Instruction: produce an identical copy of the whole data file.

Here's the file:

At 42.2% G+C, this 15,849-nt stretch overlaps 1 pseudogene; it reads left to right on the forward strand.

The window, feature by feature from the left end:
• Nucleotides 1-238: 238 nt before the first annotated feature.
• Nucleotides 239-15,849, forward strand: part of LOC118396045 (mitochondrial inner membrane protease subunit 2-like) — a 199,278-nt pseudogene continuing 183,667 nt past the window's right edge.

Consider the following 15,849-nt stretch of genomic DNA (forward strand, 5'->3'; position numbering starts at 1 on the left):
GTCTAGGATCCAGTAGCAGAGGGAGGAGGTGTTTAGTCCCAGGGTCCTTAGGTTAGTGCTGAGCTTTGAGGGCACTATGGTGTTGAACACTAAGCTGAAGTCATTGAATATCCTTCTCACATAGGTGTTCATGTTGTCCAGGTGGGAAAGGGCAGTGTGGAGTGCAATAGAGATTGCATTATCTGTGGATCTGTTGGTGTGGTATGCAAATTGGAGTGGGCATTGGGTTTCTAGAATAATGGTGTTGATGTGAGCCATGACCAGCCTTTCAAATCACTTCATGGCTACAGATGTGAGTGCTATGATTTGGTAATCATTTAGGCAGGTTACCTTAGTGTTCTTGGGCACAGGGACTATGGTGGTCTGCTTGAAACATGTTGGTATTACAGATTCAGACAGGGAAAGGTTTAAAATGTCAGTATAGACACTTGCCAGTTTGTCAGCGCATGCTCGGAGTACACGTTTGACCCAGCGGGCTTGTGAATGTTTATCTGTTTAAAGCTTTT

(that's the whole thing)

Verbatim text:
At 42.2% G+C, this 15,849-nt stretch overlaps 1 pseudogene; it reads left to right on the forward strand.

The window, feature by feature from the left end:
• Nucleotides 1-238: 238 nt before the first annotated feature.
• Nucleotides 239-15,849, forward strand: part of LOC118396045 (mitochondrial inner membrane protease subunit 2-like) — a 199,278-nt pseudogene continuing 183,667 nt past the window's right edge.

Consider the following 15,849-nt stretch of genomic DNA (forward strand, 5'->3'; position numbering starts at 1 on the left):
GTCTAGGATCCAGTAGCAGAGGGAGGAGGTGTTTAGTCCCAGGGTCCTTAGGTTAGTGCTGAGCTTTGAGGGCACTATGGTGTTGAACACTAAGCTGAAGTCATTGAATATCCTTCTCACATAGGTGTTCATGTTGTCCAGGTGGGAAAGGGCAGTGTGGAGTGCAATAGAGATTGCATTATCTGTGGATCTGTTGGTGTGGTATGCAAATTGGAGTGGGCATTGGGTTTCTAGAATAATGGTGTTGATGTGAGCCATGACCAGCCTTTCAAATCACTTCATGGCTACAGATGTGAGTGCTATGATTTGGTAATCATTTAGGCAGGTTACCTTAGTGTTCTTGGGCACAGGGACTATGGTGGTCTGCTTGAAACATGTTGGTATTACAGATTCAGACAGGGAAAGGTTTAAAATGTCAGTATAGACACTTGCCAGTTTGTCAGCGCATGCTCGGAGTACACGTTTGACCCAGCGGGCTTGTGAATGTTTATCTGTTTAAAGCTTTT